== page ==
OPINION | Deep Learning: How AI Learns to Be Smarter – The Livingston Parish News

OPINION | Deep Learning: How AI Learns to Be Smarter – The Livingston Parish News

ME: Alexa! Call the fire department! The roof is on fire!

ALEXA: Ok, playing “The Roof Is On Fire” by Rockmaster Scott and the Dynamic Three.

One of the biggest gripes consumers have about their smart devices is that they wish they were just a little bit smarter. After all, is it too much to ask that our smart devices at least work the way they’re supposed to? Well, thanks to the exploration and implementation of the discipline of Deep Learning (DL), it’s not a heavy lift at all. In fact, the advent of DL is taking artificial intelligence into a far more, well, intelligent place.

Deep learning is a learning method for machines, inspired by the structure of the human brain and how we learn. It’s the technology that makes autonomous vehicles a reality and allows your smartphone voice assistant to get better at assisting you over time. Deep learning allows artificial intelligence systems to imitate the manner in which humans acquire certain kinds of knowledge. DL algorithms try to draw conclusions – similar to how humans do it – by continually analyzing data.

Deep Learning is a sub-field of Machine Learning (ML) that mimics the functioning of the human brain in processing data. DL enables machines to learn without human supervision and grants them the ability to recognize speech, translate languages, detect objects, and even make data-driven decisions. DL is a type of ML that is an imitation of the neurons of the human brain and tries to mimic their functions. DL systems can learn and improve their performance with access to larger volumes of data.

With the help of Deep Learning, an AI system can learn and improve without any human supervision. DL also enables machines to learn from data that is unlabeled or unstructured, or both. However, the learning process can be unsupervised, semi-supervised, or supervised.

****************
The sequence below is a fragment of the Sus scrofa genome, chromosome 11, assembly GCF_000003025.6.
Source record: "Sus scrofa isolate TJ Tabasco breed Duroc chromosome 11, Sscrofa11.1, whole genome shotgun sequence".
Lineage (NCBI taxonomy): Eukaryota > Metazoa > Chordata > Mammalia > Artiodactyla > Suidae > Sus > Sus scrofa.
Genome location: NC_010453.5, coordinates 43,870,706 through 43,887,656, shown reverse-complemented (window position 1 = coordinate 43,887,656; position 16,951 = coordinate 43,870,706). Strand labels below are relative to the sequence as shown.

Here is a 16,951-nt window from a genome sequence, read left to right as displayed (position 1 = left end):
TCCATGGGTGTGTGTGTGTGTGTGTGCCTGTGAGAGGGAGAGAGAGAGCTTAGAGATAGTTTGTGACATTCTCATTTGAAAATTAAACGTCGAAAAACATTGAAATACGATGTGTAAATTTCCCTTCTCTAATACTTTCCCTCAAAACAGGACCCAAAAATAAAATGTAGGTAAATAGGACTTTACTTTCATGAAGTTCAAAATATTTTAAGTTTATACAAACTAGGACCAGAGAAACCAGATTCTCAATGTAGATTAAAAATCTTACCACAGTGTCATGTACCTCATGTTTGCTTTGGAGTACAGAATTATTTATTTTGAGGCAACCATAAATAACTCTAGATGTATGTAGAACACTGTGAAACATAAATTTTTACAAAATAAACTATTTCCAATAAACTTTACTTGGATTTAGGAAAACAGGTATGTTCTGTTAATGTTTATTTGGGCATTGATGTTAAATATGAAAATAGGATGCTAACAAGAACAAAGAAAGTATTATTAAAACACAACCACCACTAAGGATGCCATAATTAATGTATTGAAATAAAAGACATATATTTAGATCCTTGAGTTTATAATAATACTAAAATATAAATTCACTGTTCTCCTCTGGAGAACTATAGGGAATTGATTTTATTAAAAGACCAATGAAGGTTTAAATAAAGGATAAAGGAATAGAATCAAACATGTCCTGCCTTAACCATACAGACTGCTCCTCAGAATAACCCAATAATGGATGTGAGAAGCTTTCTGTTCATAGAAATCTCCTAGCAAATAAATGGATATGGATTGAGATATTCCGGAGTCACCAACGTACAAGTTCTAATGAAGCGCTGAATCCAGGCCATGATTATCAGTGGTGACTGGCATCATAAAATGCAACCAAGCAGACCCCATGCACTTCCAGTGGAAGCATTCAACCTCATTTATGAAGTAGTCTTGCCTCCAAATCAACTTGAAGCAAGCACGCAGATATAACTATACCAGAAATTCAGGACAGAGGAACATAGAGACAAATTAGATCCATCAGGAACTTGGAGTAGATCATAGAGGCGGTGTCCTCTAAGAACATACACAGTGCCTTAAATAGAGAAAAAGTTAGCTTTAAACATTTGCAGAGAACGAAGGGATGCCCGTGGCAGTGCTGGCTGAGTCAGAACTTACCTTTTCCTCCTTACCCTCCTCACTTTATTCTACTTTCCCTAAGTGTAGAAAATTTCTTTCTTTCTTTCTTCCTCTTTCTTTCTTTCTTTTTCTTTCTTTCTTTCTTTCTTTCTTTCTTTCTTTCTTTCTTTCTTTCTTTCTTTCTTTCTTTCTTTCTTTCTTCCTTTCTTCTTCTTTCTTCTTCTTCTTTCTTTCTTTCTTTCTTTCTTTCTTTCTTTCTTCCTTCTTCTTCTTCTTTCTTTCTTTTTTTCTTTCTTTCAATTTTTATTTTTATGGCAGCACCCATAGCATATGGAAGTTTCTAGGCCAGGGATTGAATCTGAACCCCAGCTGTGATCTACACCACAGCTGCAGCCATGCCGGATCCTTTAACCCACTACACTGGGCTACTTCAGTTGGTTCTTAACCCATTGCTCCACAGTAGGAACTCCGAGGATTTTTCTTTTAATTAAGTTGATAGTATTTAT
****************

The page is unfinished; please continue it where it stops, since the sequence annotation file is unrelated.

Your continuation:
Branches of artificial intelligence such as computer vision and natural language processing are possible because of DL. The term “deep” is used to specify the number of hidden layers the neural networks have. While traditional neural networks contain two to three hidden layers, deep networks can have as many as 150 layers. For instance, the spam filtering algorithm in your email account is an example of a machine learning algorithm. ML makes computers more human as it grants the ability to learn and progress, and it also keeps car warranty spam off your desktop.

Another way ML and DL are different is in how they learn. If you have to teach a machine to categorize images of dogs and cats, you’ll have to provide structured data – in this instance, the labeled images of dogs and cats – for the ML algorithm to learn the specific features that differentiate the images of both animals. The algorithm gets better with each labeled image exposed to it.

Moreover, DL applications are already in the marketplace, having an impact on our daily lives, including Uber, AirBnB, online dating apps, and more. Of course, autonomous vehicles use DL to process millions of datasets to learn how to navigate the road safely. With DL models, driverless cars can handle unprecedented scenarios without causing harm to the riders or pedestrians.

DL algorithms are also used in recommendation systems to suggest content streaming companies like Netflix and products e-commerce platforms like Amazon, but one of the most groundbreaking implementations of DL is in the healthcare sector, led by Marpai, an AI-driven health tech company transforming third party administration in the self-funded market by deploying DL to radically reduce costs and improve lives.

In healthcare, DL can match patients with providers to ensure the right care for the right condition, help patients find high-quality providers in any market, and can even identify providers that meet personal preferences e.g. language, gender, and zip code. Marpai uses DL to predict near-term health events for health plan members to prevent costly developments, guide members to top quality providers for best outcomes, and is building SMART automation to create claims processing cost reductions by driving down fraud, waste, and abuse.

With DL, healthcare organizations can find new means to enhance patient experience and satisfaction and even identify costly, replaceable processes. DL can help providers and companies plan ahead by predicting disease states and seasonal demands. A DL system can effortlessly find the correlation between factors that cause seasonal illness and predict future illness by analyzing past data. DL models can also help companies build strategies for compliance and health engagement.

Armed with DL, Marpai is already serving more than 60 self-funded companies and 40,000 members, Marpai works with world-class provider networks including Aetna and Cigna, and partners with brokers and consultants across the U.S.

And, not for nothing, AI that’s improved via Deep Learning won’t mistake a cry for help for a song request.

Mark Anthony is a former Silicon Valley Executive with Forrester Research, Inc. (Nasdaq: FORR). He is now the host of the nationally syndicated radio called The Patriot and The Preacher Show. Find out more at patriotandpreachershow.com.

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